The Internet security experts at Bit9 have put a twist on their annual mobile security study. Rather than focusing on the least secure applications, the company decided to examine which smartphones are most vulnerable to malware exploits and hacking attempts.
Researchers looked at the most popular mobile devices on the market and identified which were the most vulnerable.
According to the study's findings, Android handsets are the most at-risk devices. "56% of Android phones in marketplace today are running out of date and insecure Android operating system software," the study explains. Among the most frequent offenders were Android devices from HTC, Motorola, LG and Samsung.
Old software leaves devices vulnerable to security breaches and exploits corrected by new software updates. In a press release emailed to The Huffington Post, Bit9 wrote that Android handset manufacturers "often launch new phones with outdated software out of the box, and they are slow to upgrade these phones to the latest and most secure versions of Android. In some cases, the phones are not updated at all, as the manufacturers shift their focus to newer models, leaving existing customers stranded with insecure software."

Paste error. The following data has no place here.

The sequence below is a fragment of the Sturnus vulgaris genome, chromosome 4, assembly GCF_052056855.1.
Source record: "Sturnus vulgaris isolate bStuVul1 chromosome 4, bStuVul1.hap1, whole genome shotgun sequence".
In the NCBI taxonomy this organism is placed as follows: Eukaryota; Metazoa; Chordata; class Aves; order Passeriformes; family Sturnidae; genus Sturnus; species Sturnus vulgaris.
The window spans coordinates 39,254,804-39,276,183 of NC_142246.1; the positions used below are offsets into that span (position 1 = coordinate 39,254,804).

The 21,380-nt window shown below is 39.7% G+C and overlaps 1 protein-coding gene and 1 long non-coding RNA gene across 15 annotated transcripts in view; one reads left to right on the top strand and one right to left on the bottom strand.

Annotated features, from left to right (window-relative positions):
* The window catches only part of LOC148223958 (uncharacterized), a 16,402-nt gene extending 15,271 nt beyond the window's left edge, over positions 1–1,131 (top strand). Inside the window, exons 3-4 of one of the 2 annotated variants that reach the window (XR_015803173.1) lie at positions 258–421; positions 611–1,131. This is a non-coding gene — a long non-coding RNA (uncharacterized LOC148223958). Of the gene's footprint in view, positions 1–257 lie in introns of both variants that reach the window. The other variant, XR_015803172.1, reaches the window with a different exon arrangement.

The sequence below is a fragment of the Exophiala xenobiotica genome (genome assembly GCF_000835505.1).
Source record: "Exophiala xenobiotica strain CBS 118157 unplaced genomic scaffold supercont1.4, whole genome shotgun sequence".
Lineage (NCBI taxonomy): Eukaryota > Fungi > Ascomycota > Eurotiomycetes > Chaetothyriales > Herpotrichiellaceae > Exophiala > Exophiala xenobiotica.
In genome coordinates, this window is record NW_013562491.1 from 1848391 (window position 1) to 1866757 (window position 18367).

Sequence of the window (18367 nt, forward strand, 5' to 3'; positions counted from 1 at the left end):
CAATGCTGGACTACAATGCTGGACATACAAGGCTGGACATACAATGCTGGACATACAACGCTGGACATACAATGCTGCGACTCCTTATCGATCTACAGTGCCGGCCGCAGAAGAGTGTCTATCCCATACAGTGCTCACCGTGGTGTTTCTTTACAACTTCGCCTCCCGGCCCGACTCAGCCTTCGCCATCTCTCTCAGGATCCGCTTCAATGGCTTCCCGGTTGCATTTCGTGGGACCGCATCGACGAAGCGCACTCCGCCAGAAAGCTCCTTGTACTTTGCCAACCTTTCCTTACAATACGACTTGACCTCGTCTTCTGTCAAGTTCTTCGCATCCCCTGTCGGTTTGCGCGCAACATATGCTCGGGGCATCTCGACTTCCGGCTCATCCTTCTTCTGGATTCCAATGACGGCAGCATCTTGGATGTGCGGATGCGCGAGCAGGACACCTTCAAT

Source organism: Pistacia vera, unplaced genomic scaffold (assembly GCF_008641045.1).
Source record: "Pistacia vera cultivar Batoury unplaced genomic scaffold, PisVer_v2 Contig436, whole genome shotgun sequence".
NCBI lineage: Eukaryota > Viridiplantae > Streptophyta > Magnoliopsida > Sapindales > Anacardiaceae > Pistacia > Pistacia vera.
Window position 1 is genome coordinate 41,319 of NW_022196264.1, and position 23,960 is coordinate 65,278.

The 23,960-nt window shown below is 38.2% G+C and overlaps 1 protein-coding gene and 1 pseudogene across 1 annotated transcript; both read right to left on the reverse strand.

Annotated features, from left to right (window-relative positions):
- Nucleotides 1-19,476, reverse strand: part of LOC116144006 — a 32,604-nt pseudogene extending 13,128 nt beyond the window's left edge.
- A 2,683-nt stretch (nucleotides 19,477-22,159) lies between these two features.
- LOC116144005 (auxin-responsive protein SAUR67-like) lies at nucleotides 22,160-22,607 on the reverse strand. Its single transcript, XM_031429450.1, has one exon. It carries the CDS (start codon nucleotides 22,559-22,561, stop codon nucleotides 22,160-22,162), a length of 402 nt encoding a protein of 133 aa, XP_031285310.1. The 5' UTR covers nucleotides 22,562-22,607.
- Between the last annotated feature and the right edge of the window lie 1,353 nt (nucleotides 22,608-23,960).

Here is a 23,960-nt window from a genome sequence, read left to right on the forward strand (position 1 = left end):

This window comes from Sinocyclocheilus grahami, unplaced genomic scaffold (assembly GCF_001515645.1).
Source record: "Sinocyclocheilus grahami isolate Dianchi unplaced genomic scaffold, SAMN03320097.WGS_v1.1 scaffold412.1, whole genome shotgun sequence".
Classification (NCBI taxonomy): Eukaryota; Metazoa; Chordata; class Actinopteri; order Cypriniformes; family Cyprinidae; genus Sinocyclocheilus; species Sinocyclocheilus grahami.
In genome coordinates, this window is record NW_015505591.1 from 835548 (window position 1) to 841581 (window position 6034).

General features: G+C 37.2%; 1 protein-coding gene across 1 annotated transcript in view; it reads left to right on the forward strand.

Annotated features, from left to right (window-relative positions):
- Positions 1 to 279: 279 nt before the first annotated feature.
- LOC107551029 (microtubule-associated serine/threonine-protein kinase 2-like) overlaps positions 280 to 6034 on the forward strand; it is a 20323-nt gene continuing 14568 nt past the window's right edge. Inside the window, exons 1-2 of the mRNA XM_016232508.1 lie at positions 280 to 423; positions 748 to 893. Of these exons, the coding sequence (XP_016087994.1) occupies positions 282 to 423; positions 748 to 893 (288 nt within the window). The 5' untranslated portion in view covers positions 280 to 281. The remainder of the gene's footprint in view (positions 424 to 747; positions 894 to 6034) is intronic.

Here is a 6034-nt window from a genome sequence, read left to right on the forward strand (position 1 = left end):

The Android platform is currently the most popular mobile operating system on the planet. Gartner's most recent report on the global smartphone market found that Android powers over 50 percent of all smartphones sold. Google recently announced that it has activated over 200 million Android devices worldwide, as reported by BGR. In the United States alone, 43 percent of the market belongs to Android, according to Nielsen's third-quarter 2011 report.
As the world's leading smartphone platform, Android has also become a favorite target for hackers. Security researchers at Juniper Networks announced earlier in November that Google's OS is experiencing a "malware epidemic." Malicious software affecting Android phones has grown more than fivefold since July, researchers said.
View the slideshow (below) to see the 13 most vulnerable handsets, as ranked by Bit9. Then, read on to see the 12 apps panned by Bit9 in 2010 for having lax security.